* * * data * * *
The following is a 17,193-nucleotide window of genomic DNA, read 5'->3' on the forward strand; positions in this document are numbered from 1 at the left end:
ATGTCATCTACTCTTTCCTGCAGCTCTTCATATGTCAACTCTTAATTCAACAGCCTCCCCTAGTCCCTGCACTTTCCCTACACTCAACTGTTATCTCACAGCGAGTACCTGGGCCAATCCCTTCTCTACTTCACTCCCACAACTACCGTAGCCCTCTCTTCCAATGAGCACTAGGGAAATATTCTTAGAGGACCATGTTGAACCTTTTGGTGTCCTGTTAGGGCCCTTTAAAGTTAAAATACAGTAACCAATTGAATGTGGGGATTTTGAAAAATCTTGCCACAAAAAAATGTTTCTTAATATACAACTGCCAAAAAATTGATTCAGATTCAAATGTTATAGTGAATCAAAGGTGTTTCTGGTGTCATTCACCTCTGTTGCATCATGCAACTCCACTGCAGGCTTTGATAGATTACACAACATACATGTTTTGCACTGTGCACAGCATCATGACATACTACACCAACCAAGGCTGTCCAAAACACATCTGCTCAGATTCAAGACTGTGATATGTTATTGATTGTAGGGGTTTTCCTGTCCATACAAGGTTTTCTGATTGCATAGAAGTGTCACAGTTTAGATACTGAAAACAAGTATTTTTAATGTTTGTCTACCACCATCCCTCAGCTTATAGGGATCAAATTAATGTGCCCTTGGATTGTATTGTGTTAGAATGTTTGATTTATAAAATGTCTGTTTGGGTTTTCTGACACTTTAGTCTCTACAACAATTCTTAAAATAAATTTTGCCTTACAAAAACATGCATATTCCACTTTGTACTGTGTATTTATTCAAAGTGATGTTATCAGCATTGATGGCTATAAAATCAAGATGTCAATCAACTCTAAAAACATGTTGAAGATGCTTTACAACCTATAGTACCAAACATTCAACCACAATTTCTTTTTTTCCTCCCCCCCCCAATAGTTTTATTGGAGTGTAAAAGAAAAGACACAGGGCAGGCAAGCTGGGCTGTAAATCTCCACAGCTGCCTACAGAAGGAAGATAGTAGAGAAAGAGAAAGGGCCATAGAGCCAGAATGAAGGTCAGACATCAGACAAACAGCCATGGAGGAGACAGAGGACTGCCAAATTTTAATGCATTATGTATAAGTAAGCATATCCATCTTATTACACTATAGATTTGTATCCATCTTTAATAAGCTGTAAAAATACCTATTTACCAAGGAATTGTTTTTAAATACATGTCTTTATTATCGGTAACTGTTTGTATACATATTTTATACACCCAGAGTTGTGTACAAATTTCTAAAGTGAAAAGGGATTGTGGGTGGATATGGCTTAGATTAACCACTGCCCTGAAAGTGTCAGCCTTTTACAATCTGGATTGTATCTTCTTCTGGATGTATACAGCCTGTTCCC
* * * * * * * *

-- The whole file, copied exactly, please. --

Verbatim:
The following is a 17,193-nucleotide window of genomic DNA, read 5'->3' on the forward strand; positions in this document are numbered from 1 at the left end:
ATGTCATCTACTCTTTCCTGCAGCTCTTCATATGTCAACTCTTAATTCAACAGCCTCCCCTAGTCCCTGCACTTTCCCTACACTCAACTGTTATCTCACAGCGAGTACCTGGGCCAATCCCTTCTCTACTTCACTCCCACAACTACCGTAGCCCTCTCTTCCAATGAGCACTAGGGAAATATTCTTAGAGGACCATGTTGAACCTTTTGGTGTCCTGTTAGGGCCCTTTAAAGTTAAAATACAGTAACCAATTGAATGTGGGGATTTTGAAAAATCTTGCCACAAAAAAATGTTTCTTAATATACAACTGCCAAAAAATTGATTCAGATTCAAATGTTATAGTGAATCAAAGGTGTTTCTGGTGTCATTCACCTCTGTTGCATCATGCAACTCCACTGCAGGCTTTGATAGATTACACAACATACATGTTTTGCACTGTGCACAGCATCATGACATACTACACCAACCAAGGCTGTCCAAAACACATCTGCTCAGATTCAAGACTGTGATATGTTATTGATTGTAGGGGTTTTCCTGTCCATACAAGGTTTTCTGATTGCATAGAAGTGTCACAGTTTAGATACTGAAAACAAGTATTTTTAATGTTTGTCTACCACCATCCCTCAGCTTATAGGGATCAAATTAATGTGCCCTTGGATTGTATTGTGTTAGAATGTTTGATTTATAAAATGTCTGTTTGGGTTTTCTGACACTTTAGTCTCTACAACAATTCTTAAAATAAATTTTGCCTTACAAAAACATGCATATTCCACTTTGTACTGTGTATTTATTCAAAGTGATGTTATCAGCATTGATGGCTATAAAATCAAGATGTCAATCAACTCTAAAAACATGTTGAAGATGCTTTACAACCTATAGTACCAAACATTCAACCACAATTTCTTTTTTTCCTCCCCCCCCCAATAGTTTTATTGGAGTGTAAAAGAAAAGACACAGGGCAGGCAAGCTGGGCTGTAAATCTCCACAGCTGCCTACAGAAGGAAGATAGTAGAGAAAGAGAAAGGGCCATAGAGCCAGAATGAAGGTCAGACATCAGACAAACAGCCATGGAGGAGACAGAGGACTGCCAAATTTTAATGCATTATGTATAAGTAAGCATATCCATCTTATTACACTATAGATTTGTATCCATCTTTAATAAGCTGTAAAAATACCTATTTACCAAGGAATTGTTTTTAAATACATGTCTTTATTATCGGTAACTGTTTGTATACATATTTTATACACCCAGAGTTGTGTACAAATTTCTAAAGTGAAAAGGGATTGTGGGTGGATATGGCTTAGATTAACCACTGCCCTGAAAGTGTCAGCCTTTTACAATCTGGATTGTATCTTCTTCTGGATGTATACAGCCTGTTCCC